‘Hollywood A.D.’ itself is an extremely layered episode, which is what makes it so successful. It’s extremely ambitious on Duchovny’s part, and is something that is extremely true to his personality when it comes to writing; especially now he’s begun writing novels. You can see the ideas that he produced in ‘The Unnatural’ and ‘Hollywood A.D.’ come to fruition more in written form, but that shouldn’t stop him from writing and directing more films – and even television episodes. 

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‘Chimera’ is really special to me. I can remember it as though I watched it yesterday; that ending was just something else for me. Out of all The X-Files episodes, this was the one time a conclusion to a narrative completely floored me. I don’t know why it was this episode, but it’s making me want to watch it again just thinking about it.

In a David Lynchian style, ‘Chimera’ situates itself in a – what seems to be – perfect suburb, with that juicy seedy underbelly that we’ve all come to know and love from Lynch. Written by David Amann and directed by Cliff Bole, it had a premise to examine the evil that lies beneath suburban life.

As both Duchovny and Anderson had their own episodes to write, direct and shoot (‘Hollywood A.D.’ and ‘all things’), the writers planned ‘Chimera’ to be written so that Duchovny and Anderson only had to be together in limited scenes, to give them both times to get their episodes in shape. Duchovny has more of a role to play in ‘Chimera’ than Scully; Anderson was only needed for one day of filming due to her sub-plot of being left on a stake-out by Mulder whilst he investigates the goings on in suburbia. 

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God, this episode is panned so much. I think a lot of reviewers took this episode too seriously. Maybe it’s just me, I’m all for this episode. Like ‘Kill Switch’, William Gibson and Tom Maddox are extremely innovative in terms of what they achieved in this episode, especially again for when it was released.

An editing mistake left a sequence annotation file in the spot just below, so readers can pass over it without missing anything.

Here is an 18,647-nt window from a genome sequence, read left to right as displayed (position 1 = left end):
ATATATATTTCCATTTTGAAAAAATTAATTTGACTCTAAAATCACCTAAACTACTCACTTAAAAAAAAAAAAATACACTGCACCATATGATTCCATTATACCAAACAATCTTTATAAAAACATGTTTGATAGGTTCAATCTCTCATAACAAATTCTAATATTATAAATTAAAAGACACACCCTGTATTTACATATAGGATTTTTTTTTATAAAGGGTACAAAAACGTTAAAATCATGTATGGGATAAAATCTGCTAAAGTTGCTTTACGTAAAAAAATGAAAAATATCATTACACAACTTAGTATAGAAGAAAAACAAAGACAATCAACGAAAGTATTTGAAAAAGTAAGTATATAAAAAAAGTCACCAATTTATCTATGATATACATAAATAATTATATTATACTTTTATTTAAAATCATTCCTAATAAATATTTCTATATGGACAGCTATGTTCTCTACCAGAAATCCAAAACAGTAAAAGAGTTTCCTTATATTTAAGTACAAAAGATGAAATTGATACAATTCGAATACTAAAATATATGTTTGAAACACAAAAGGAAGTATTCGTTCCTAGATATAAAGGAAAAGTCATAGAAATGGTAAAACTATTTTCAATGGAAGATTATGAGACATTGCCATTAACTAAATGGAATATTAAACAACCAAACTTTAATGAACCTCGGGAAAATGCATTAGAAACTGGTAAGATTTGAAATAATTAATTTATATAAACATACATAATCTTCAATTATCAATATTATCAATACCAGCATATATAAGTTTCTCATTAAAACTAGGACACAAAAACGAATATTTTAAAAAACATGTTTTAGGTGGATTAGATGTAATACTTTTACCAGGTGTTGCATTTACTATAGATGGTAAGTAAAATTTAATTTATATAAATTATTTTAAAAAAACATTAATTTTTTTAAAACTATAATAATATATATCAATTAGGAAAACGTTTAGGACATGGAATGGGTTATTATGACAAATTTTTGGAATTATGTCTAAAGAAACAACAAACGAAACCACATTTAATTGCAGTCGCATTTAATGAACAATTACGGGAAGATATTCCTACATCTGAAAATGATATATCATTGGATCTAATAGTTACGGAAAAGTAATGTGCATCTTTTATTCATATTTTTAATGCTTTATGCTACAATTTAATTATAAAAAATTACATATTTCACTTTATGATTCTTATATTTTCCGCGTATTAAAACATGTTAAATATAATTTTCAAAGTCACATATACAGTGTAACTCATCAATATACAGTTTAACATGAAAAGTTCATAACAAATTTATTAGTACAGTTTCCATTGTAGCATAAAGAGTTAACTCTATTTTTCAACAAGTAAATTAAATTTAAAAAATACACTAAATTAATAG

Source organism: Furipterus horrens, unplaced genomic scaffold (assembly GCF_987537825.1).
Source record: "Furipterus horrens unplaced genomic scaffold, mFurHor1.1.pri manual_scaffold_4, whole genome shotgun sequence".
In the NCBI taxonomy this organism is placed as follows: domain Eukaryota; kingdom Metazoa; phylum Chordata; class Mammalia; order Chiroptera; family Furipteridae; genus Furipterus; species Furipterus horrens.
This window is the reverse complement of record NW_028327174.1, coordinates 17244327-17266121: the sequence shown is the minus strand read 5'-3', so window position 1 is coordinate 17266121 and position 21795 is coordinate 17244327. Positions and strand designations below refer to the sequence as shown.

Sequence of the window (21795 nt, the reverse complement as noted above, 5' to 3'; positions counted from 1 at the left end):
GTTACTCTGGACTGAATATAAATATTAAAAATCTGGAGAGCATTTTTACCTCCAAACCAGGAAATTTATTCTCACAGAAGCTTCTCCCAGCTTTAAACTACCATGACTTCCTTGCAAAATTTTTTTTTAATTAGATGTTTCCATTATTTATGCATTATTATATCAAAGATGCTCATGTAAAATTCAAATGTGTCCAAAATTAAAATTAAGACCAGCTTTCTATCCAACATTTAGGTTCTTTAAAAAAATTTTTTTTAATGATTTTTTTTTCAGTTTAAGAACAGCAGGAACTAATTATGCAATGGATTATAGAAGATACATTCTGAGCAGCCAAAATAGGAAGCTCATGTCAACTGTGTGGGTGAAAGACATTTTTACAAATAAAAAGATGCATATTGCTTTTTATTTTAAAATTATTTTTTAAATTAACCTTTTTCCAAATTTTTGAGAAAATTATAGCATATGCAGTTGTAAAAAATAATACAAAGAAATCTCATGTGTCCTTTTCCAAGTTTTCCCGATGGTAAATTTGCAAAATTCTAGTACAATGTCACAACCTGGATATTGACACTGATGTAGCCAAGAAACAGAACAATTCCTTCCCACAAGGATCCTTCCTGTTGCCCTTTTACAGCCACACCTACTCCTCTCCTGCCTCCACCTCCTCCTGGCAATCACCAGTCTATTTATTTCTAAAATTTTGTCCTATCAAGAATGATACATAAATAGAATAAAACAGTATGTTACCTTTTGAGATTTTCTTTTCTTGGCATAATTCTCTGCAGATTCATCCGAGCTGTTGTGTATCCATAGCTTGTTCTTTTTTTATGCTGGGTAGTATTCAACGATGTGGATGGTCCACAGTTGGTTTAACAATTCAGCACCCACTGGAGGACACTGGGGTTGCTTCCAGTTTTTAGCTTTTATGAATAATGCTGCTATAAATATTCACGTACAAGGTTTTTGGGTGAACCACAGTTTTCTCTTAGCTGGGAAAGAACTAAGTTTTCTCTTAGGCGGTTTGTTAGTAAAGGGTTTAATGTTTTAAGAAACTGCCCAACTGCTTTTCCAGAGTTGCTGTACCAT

It may have been 2000 and the CGI is…well, questionable (we’d already had The Matrix by this point), the set pieces, outfits and ideas that the episode presents fit the timeframe of both the gaming and film industry, especially with the release of Cronenberg’s Existenz a year prior.

And I wholeheartedly agree with Anderson’s take on the episode. Anderson said, “despite its reliance on big guns and raging testosterone” that she enjoyed the opportunity “to show Scully wearing heavy metal and firing over sized weapons.” 

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As much as I love these episodes, ‘Sein und Zeit’ and ‘Closure’ should have been the finale of The X-Files. They could have somehow wrapped it up in the same location as ‘Requiem’ to give nod backs to the pilot for that ‘full-circle’ feeling that I was talking about. But, alas, Carter decided to conclude the Samantha story-arc mid-season. “The expectation was that if this were going to be the final season, that the finale would be about Mulder’s sister,” Carter explains. “We wanted to deal with that sooner rather than later. We wanted to wrap up Mulder’s emotion story with his sister and do it in such a way that would emphasize with David’s dramatic abilities.”